Britons are less honest than they were a decade ago, according to research from the new Essex Centre for the Study of Integrity, based at the University of Essex.
The online survey, which repeated questions asked in the year 2000 in a large-scale study of citizenship, reveals the public are now more tolerant towards a range of misdemeanours such as having an extramarital affair, drink driving or failing to leave a contact after damaging a parked car.
A decade ago, seven out of ten people said an affair could never be justified. But by 2011 that figure had dropped to around half. The proportion who said picking up money found in the street was never justified dropped from almost four out of 10 in 2000 to fewer than two in ten in 2011. Just one in three were prepared to condemn lying in their own interests.
In 2011 Britons were more likely to condemn accepting bribes, falsely claiming benefits or drink driving than they were to condemn lying or exceeding the speed limit.
In the latest survey more than 2,000 adults were asked to take an ‘integrity test,’ in which they were asked whether they thought a range of activities could ever be justified. Around seven out of ten respondents said they would never condone tax-dodging or buying stolen goods, while around half thought falsifying a job application or having an affair could sometimes be justified.
Some of the greatest levels of censure were directed at dropping litter, drink driving and falsely claiming government benefits, with more than eight out of 10 respondents saying these activities could never be justified.
The only transgression of which people had become less tolerant in the past decade was cheating on benefits, with 78 per cent condemning the practice in 2000, but 85 per cent doing so in 2011.
The young were much more likely to condone bad behaviour than older people, the study found. Under-25s scored an average of 47 points on an ‘integrity scale’ against an average of 50 points, while those aged 65 and over scored an average of 54 points. For example, a third of under-25s said lying on a job application was never justified, compared to three quarters of the over-65s.
The researchers said this might mean Britain would continue to grow more dishonest as this young generation aged - but alternatively it might simply tell us that people tended to become more honest as they grew older. Women scored very slightly more highly on the test than men, but social class and occupation did not have a significant effect on levels of honesty,
Professor Paul Whiteley, director of the new Essex Centre for the Study of Integrity and author of the study, said levels of integrity mattered because those who scored highly on the test were also likely to have a strong sense of civic duty. “If social capital is low, and people are suspicious and don’t work together, those communities have worse health, worse educational performance, they are less happy and they are less economically developed and entrepreneurial. It really does have a profound effect, “ he said.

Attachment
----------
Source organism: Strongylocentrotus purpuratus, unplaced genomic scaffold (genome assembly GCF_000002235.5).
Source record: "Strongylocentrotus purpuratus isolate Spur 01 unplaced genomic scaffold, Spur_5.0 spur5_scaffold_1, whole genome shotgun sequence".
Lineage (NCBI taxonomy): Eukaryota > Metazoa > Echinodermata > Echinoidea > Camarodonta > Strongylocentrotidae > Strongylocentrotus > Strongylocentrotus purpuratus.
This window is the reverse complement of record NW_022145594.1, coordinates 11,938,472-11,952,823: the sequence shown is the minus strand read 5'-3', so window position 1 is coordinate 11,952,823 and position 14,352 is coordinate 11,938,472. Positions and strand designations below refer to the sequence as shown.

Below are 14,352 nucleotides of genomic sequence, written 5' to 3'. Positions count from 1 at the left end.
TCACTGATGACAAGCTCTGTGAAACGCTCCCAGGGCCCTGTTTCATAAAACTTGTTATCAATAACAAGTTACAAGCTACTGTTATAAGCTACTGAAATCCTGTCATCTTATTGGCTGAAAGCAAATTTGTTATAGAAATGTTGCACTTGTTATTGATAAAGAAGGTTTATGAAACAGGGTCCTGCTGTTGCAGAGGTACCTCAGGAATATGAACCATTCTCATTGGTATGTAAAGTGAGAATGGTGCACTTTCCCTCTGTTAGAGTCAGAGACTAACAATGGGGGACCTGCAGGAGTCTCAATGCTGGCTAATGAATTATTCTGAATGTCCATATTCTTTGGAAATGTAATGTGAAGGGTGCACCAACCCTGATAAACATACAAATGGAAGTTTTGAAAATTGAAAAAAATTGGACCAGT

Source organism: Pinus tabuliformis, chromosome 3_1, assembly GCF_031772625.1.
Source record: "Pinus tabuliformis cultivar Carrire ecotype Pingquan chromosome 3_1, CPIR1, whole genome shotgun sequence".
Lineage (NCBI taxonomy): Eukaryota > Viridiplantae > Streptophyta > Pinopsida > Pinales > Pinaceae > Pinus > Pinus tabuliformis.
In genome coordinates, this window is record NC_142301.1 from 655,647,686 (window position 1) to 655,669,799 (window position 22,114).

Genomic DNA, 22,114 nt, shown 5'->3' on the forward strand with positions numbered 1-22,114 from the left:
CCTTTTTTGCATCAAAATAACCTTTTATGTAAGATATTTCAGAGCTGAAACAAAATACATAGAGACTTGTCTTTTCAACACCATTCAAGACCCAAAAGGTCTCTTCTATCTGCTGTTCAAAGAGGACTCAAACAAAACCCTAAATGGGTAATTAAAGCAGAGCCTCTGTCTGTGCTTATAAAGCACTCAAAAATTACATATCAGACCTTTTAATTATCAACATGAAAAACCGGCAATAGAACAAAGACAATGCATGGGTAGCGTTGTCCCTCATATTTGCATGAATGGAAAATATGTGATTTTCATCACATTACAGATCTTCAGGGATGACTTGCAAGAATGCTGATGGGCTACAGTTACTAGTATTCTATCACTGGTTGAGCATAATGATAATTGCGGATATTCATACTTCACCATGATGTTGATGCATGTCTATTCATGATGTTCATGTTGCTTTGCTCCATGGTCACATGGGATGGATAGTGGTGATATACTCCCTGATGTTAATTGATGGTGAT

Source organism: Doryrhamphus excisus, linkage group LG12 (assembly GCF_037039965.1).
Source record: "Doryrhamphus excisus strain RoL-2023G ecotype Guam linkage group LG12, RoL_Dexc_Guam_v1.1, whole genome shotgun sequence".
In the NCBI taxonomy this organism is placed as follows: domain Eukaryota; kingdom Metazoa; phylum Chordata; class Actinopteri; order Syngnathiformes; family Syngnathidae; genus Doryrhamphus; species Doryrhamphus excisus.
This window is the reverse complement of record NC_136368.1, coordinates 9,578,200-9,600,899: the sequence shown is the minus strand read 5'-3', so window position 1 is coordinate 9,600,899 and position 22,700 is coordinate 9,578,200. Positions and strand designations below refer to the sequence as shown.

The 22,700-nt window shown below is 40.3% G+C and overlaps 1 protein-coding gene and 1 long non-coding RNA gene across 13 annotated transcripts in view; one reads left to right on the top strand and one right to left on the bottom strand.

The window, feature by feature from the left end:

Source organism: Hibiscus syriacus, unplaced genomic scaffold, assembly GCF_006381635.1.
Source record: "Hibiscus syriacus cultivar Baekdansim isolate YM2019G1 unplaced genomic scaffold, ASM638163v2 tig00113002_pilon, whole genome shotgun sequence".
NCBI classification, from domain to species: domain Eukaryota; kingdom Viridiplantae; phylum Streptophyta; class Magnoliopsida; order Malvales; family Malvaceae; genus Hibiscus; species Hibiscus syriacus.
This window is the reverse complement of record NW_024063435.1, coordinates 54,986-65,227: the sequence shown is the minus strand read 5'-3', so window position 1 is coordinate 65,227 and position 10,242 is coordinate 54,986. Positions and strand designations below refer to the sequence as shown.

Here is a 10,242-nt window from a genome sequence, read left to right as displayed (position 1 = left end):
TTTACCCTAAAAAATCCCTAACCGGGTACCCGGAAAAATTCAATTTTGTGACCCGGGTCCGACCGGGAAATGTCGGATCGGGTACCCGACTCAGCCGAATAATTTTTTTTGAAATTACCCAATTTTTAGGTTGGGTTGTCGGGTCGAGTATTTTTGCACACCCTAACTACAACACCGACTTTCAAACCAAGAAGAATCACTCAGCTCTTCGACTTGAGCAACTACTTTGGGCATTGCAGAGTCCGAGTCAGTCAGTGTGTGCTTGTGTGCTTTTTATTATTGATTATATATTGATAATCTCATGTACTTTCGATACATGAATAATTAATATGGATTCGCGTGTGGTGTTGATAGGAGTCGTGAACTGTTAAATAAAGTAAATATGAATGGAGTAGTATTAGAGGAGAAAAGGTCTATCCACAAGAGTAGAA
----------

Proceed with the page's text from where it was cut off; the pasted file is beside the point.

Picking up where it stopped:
This is of course relevant to David Cameron’s ‘Big Society’ initiative which calls for more volunteering in the community to solve common problems. If integrity continues to decline in the future then it will be very difficult to mobilise volunteers to support the Big Society initiative, Prof Whiteley believes.
The findings will be presented at the launch of the new The Essex Centre for the Study of Integrity (ESCI) which will take place at the Palace of Westminster at 6pm on Wednesday January 25. The event will be hosted by Lord Phillips of Sudbury, Chancellor of the University of Essex, and will be addressed by Lord Currie, the university’s Chair of Council and a panel member of the Leveson Inquiry into the culture, practice and ethics of the press and the university’s Chair of Council.
ECSI is the first centre of its kind in a British university, and will research all aspects of integrity in society. It has been set up in response to concerns that probity is under increasing pressure on every front – public, private and personal – and that the implications of this are profound. It will examine influences on honesty and incentives to be honest, as well as why and how people practice – or fail to practice - integrity. It will take in the experiences of individuals, groups and organisations in both private and public spheres. It is anticipated that the ECSI will help us all to understand better how to encourage a culture of integrity and examine the role of politics and policy-making in bringing this about. The centre will also work with businesses to perform ‘integrity audits.’
The integrity test and background information is available at www.essex.ac.uk/integrity/
For more information or to request an interview with Professor Whiteley, please contact Fran Abrams, Communications Officer, Faculty of Social Sciences, University of Essex at firstname.lastname@example.org or call 01206 873684.